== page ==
This raises a really interesting (and perhaps disconcerting) issue for me and that's how web has changed my filmmaking in particular and visual storytelling in general. I find that I have to really pack in the first 20-60 seconds with a strong hook to keep peoples' attention. My preference would be to use that time to begin to develop a character or hint at the plot. Instead I have to be like a bulldozer into peoples' attention spans and say, "This is why you need to stop everything else you are doing and watch this piece."


Is one way to do this to postpone the credits sequence (or whatever its technically called, but the logos and such) to the 30s mark? Lead in right with imagery from the film?

Maybe I'm ADHD or something, but the bulldozer approach works for me--just the same way I hate reading two pages of email at work, I don't really want to have to wait on a slow boil to decide I want to watch this or not. Put the hook right up front. I don't think you lose much in terms of narrative flow, but you've sure roped me into to figuring out what's going on. (On the other hand, if your conclusions are posted on the bottom of page two, you can bet I've probably never read them).

FWIW.

And the shot where Ibrahim, I think, is just looking around his old house. Tragic and potent.

Edited by Buckeye Jones, 04 March 2010 - 09:00 PM.


#20 Thom

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Posted 05 March 2010 - 10:51 AM

On another note, I like the idea of this part of the forum being where filmmakers and film thinkers / reviewers / afficiados connect. What can we do to get more of the latter category to respond? We know they exist (they are the active ones on this board) perhaps if we get them active, the filmmakers will come.


As someone who considers himself (and my desires) firmly planted in both sides of this connection (film thinker/afficiando-nyophyte and filmmaker), this is a connection I would really like to see as well. This connection could serve to further distinguish the Arts and Faith forum. It could definitely provide a unique and inviting interaction, regardless of the size of the community involved in the discussion.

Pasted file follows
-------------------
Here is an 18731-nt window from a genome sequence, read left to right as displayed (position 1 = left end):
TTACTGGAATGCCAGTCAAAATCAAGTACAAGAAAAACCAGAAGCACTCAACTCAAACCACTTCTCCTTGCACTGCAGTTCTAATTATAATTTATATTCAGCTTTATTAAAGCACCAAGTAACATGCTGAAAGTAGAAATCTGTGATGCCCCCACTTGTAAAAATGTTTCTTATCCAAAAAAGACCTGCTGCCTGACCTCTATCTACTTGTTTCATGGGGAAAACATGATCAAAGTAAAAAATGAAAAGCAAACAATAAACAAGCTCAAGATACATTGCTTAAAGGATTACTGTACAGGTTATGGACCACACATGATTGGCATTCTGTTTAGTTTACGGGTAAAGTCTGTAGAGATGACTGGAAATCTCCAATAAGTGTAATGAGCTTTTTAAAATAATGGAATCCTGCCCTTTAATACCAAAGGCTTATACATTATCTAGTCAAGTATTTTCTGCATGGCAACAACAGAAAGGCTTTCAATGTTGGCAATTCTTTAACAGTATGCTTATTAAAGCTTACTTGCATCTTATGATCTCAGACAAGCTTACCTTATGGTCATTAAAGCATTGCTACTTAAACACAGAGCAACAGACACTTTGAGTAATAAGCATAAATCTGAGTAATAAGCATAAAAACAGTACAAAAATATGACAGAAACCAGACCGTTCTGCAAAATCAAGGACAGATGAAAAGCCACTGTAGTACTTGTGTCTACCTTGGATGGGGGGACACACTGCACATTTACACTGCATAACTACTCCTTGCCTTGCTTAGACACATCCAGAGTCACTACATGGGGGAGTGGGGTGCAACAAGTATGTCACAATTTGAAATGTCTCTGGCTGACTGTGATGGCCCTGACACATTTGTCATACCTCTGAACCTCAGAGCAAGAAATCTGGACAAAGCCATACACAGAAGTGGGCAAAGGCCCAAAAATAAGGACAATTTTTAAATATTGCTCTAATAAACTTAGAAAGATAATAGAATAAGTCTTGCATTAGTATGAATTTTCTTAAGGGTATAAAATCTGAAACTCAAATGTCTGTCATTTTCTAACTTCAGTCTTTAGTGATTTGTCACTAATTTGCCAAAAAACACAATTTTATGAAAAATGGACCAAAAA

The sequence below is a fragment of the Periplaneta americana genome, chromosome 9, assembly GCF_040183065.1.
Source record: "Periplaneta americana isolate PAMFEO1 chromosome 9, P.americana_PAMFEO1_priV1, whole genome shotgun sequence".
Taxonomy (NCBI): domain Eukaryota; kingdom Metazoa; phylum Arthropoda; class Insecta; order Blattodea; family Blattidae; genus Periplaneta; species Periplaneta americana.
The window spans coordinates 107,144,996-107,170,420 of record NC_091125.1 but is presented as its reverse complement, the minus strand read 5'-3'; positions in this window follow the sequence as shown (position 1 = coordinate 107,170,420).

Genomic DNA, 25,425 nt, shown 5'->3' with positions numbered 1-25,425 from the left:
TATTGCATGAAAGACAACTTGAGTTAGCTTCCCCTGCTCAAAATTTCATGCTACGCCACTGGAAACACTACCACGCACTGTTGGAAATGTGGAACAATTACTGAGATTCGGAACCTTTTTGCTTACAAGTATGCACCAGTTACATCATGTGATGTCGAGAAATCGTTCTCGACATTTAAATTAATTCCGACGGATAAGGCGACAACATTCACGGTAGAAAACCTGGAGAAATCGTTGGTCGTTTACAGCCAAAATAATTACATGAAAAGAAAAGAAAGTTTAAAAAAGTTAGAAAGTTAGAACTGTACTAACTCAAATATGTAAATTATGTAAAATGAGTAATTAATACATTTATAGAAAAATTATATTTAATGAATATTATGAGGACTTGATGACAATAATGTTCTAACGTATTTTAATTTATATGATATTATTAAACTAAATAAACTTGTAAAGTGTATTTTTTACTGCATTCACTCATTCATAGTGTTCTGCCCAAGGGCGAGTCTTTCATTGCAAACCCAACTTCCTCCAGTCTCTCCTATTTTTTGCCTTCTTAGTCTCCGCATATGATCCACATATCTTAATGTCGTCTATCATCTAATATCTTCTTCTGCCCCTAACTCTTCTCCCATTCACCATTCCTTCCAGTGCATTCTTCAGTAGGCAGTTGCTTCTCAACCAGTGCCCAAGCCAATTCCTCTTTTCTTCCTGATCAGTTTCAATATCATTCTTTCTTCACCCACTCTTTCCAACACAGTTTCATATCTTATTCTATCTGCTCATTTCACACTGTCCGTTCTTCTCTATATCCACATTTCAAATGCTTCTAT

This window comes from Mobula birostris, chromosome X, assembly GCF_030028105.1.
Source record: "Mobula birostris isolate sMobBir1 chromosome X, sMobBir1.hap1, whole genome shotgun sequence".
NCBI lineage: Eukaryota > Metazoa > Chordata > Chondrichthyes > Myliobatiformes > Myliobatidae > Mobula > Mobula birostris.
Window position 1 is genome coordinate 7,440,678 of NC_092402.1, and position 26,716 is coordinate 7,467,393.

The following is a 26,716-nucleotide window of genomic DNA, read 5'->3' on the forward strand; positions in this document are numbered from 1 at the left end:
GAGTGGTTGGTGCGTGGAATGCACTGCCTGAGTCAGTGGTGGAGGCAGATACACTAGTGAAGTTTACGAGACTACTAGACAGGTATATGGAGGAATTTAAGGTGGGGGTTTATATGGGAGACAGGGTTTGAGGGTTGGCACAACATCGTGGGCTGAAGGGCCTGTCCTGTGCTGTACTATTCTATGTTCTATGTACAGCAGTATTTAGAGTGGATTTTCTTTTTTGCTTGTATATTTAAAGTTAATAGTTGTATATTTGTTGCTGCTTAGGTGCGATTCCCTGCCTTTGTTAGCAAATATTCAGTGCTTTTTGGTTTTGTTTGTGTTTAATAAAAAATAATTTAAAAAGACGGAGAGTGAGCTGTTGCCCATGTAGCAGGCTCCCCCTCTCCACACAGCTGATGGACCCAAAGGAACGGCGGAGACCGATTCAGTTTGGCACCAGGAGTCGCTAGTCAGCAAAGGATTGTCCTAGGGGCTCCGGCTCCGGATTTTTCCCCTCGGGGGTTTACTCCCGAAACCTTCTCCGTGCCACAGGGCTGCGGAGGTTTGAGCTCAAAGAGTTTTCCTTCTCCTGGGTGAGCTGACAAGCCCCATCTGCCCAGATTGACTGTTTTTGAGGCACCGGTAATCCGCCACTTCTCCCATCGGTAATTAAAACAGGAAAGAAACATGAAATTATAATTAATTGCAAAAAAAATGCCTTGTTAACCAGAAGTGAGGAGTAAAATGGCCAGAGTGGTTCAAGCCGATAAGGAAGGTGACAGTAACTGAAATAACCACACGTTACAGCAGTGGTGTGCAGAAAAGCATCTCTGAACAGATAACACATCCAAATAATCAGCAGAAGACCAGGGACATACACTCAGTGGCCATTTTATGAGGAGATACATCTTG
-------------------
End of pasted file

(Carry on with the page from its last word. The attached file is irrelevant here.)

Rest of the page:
We used to have several filmmakers participate here that came in via Flickerings at Cornerstone. We tried for a while to drum up the practitioner/afficionado conversation, but it petered out after a while. I'll just be frank, but it seems rare in the Christian filmmaking community for a filmmaker to be a fan of the esoterica of theory and cinema history, which is kind of our default mode here. So I think it was hard to connect to each other's issues. I talk very frequently with independent filmmakers across the country that are in the business because they love the heady stuff of cinema, and I only encounter that every now and then while talking to filmmakers who self-identify as Christian filmmakers.

That sounds elitist, snobbish, whatever. It isn't. People gravitate towards film and filmmaking for different reasons. I really wish we could practice that joint conversation more effectively here.


I see your point and agree that this might take some effort on the part of those who would like to see this happen. However, I wonder how quickly a divided energy would kill the conversation and potential.

I think you bring up an intriguing point regarding the Christian Filmmaking community and involvement in the "esoteric of theory and cinema history." I agree that this sort of combination is rare to begin with, much less in the community identifying as Christian Filmmakers (still an interesting moniker), but it feels so necessary. At least the conversation does. Brakhage and Bergman seemed to have this conversation within their own heads. Maybe that is where it should exist but I don't think it needs to remain there. Plus, the potential to invite filmmakers who look at the filmic expression as transcendent or an expression of the human condition/spirituality, regardless of the point of origin, is very attractive. I would also love to provide a place for those identifying with the Christian identity to explore some esoterica as well as hear their thoughtful perspectives on filmmaking and communicating through visuals and story.

Edited by Thom, 07 March 2010 - 04:13 AM.